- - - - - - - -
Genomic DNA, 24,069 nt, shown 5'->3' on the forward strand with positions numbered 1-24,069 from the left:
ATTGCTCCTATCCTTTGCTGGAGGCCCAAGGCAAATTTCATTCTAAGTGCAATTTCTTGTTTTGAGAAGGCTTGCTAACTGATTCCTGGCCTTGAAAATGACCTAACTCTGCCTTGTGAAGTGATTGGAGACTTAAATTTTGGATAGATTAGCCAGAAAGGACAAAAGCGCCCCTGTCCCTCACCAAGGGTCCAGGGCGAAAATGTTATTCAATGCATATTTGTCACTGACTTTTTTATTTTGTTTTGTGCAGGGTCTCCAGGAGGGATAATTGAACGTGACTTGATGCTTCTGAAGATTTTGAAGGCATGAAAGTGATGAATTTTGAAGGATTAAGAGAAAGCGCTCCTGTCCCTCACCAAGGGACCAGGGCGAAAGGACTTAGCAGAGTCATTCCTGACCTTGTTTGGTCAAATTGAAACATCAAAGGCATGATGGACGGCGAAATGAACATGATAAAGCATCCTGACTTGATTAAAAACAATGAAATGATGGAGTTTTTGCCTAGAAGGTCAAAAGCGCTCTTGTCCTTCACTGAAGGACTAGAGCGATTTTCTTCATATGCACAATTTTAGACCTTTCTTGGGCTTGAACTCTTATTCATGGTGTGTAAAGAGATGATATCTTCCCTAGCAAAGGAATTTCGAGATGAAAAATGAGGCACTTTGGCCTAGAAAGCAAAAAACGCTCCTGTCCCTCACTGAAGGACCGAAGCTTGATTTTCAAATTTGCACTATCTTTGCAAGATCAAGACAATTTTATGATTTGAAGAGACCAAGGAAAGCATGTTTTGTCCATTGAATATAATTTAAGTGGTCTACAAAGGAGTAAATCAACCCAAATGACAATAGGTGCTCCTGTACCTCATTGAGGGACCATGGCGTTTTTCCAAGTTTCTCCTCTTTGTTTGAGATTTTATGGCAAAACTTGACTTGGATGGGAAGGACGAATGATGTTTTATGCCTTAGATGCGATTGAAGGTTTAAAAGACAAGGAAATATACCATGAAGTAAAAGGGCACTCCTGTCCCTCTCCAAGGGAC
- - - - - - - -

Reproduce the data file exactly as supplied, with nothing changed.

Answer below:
Genomic DNA, 24,069 nt, shown 5'->3' on the forward strand with positions numbered 1-24,069 from the left:
ATTGCTCCTATCCTTTGCTGGAGGCCCAAGGCAAATTTCATTCTAAGTGCAATTTCTTGTTTTGAGAAGGCTTGCTAACTGATTCCTGGCCTTGAAAATGACCTAACTCTGCCTTGTGAAGTGATTGGAGACTTAAATTTTGGATAGATTAGCCAGAAAGGACAAAAGCGCCCCTGTCCCTCACCAAGGGTCCAGGGCGAAAATGTTATTCAATGCATATTTGTCACTGACTTTTTTATTTTGTTTTGTGCAGGGTCTCCAGGAGGGATAATTGAACGTGACTTGATGCTTCTGAAGATTTTGAAGGCATGAAAGTGATGAATTTTGAAGGATTAAGAGAAAGCGCTCCTGTCCCTCACCAAGGGACCAGGGCGAAAGGACTTAGCAGAGTCATTCCTGACCTTGTTTGGTCAAATTGAAACATCAAAGGCATGATGGACGGCGAAATGAACATGATAAAGCATCCTGACTTGATTAAAAACAATGAAATGATGGAGTTTTTGCCTAGAAGGTCAAAAGCGCTCTTGTCCTTCACTGAAGGACTAGAGCGATTTTCTTCATATGCACAATTTTAGACCTTTCTTGGGCTTGAACTCTTATTCATGGTGTGTAAAGAGATGATATCTTCCCTAGCAAAGGAATTTCGAGATGAAAAATGAGGCACTTTGGCCTAGAAAGCAAAAAACGCTCCTGTCCCTCACTGAAGGACCGAAGCTTGATTTTCAAATTTGCACTATCTTTGCAAGATCAAGACAATTTTATGATTTGAAGAGACCAAGGAAAGCATGTTTTGTCCATTGAATATAATTTAAGTGGTCTACAAAGGAGTAAATCAACCCAAATGACAATAGGTGCTCCTGTACCTCATTGAGGGACCATGGCGTTTTTCCAAGTTTCTCCTCTTTGTTTGAGATTTTATGGCAAAACTTGACTTGGATGGGAAGGACGAATGATGTTTTATGCCTTAGATGCGATTGAAGGTTTAAAAGACAAGGAAATATACCATGAAGTAAAAGGGCACTCCTGTCCCTCTCCAAGGGAC